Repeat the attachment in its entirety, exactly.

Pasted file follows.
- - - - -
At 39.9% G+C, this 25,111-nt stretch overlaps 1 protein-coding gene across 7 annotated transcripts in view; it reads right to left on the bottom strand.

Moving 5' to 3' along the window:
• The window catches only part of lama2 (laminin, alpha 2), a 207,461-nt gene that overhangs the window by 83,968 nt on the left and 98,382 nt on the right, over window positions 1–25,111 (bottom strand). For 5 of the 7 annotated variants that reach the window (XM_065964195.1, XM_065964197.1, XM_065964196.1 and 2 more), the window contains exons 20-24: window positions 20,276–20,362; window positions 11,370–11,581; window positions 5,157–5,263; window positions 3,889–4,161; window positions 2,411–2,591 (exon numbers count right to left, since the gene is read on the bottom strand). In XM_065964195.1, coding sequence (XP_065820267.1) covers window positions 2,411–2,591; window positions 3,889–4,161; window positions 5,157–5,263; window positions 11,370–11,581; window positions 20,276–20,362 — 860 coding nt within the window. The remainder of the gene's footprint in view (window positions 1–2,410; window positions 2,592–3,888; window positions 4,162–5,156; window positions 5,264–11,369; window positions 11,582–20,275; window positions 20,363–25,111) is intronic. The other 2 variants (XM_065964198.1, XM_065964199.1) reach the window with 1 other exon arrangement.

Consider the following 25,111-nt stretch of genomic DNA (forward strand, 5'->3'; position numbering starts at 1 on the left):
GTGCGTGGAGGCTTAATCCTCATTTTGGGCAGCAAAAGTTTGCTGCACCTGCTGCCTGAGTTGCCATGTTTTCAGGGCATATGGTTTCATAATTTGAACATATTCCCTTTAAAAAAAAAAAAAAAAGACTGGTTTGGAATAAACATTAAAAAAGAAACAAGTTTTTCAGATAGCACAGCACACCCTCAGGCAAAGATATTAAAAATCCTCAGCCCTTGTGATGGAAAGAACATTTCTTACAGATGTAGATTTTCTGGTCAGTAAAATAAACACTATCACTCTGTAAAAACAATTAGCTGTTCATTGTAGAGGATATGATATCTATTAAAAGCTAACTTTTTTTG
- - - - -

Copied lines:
At 39.9% G+C, this 25,111-nt stretch overlaps 1 protein-coding gene across 7 annotated transcripts in view; it reads right to left on the bottom strand.

Moving 5' to 3' along the window:
• The window catches only part of lama2 (laminin, alpha 2), a 207,461-nt gene that overhangs the window by 83,968 nt on the left and 98,382 nt on the right, over window positions 1–25,111 (bottom strand). For 5 of the 7 annotated variants that reach the window (XM_065964195.1, XM_065964197.1, XM_065964196.1 and 2 more), the window contains exons 20-24: window positions 20,276–20,362; window positions 11,370–11,581; window positions 5,157–5,263; window positions 3,889–4,161; window positions 2,411–2,591 (exon numbers count right to left, since the gene is read on the bottom strand). In XM_065964195.1, coding sequence (XP_065820267.1) covers window positions 2,411–2,591; window positions 3,889–4,161; window positions 5,157–5,263; window positions 11,370–11,581; window positions 20,276–20,362 — 860 coding nt within the window. The remainder of the gene's footprint in view (window positions 1–2,410; window positions 2,592–3,888; window positions 4,162–5,156; window positions 5,264–11,369; window positions 11,582–20,275; window positions 20,363–25,111) is intronic. The other 2 variants (XM_065964198.1, XM_065964199.1) reach the window with 1 other exon arrangement.

Consider the following 25,111-nt stretch of genomic DNA (forward strand, 5'->3'; position numbering starts at 1 on the left):
GTGCGTGGAGGCTTAATCCTCATTTTGGGCAGCAAAAGTTTGCTGCACCTGCTGCCTGAGTTGCCATGTTTTCAGGGCATATGGTTTCATAATTTGAACATATTCCCTTTAAAAAAAAAAAAAAAAGACTGGTTTGGAATAAACATTAAAAAAGAAACAAGTTTTTCAGATAGCACAGCACACCCTCAGGCAAAGATATTAAAAATCCTCAGCCCTTGTGATGGAAAGAACATTTCTTACAGATGTAGATTTTCTGGTCAGTAAAATAAACACTATCACTCTGTAAAAACAATTAGCTGTTCATTGTAGAGGATATGATATCTATTAAAAGCTAACTTTTTTTG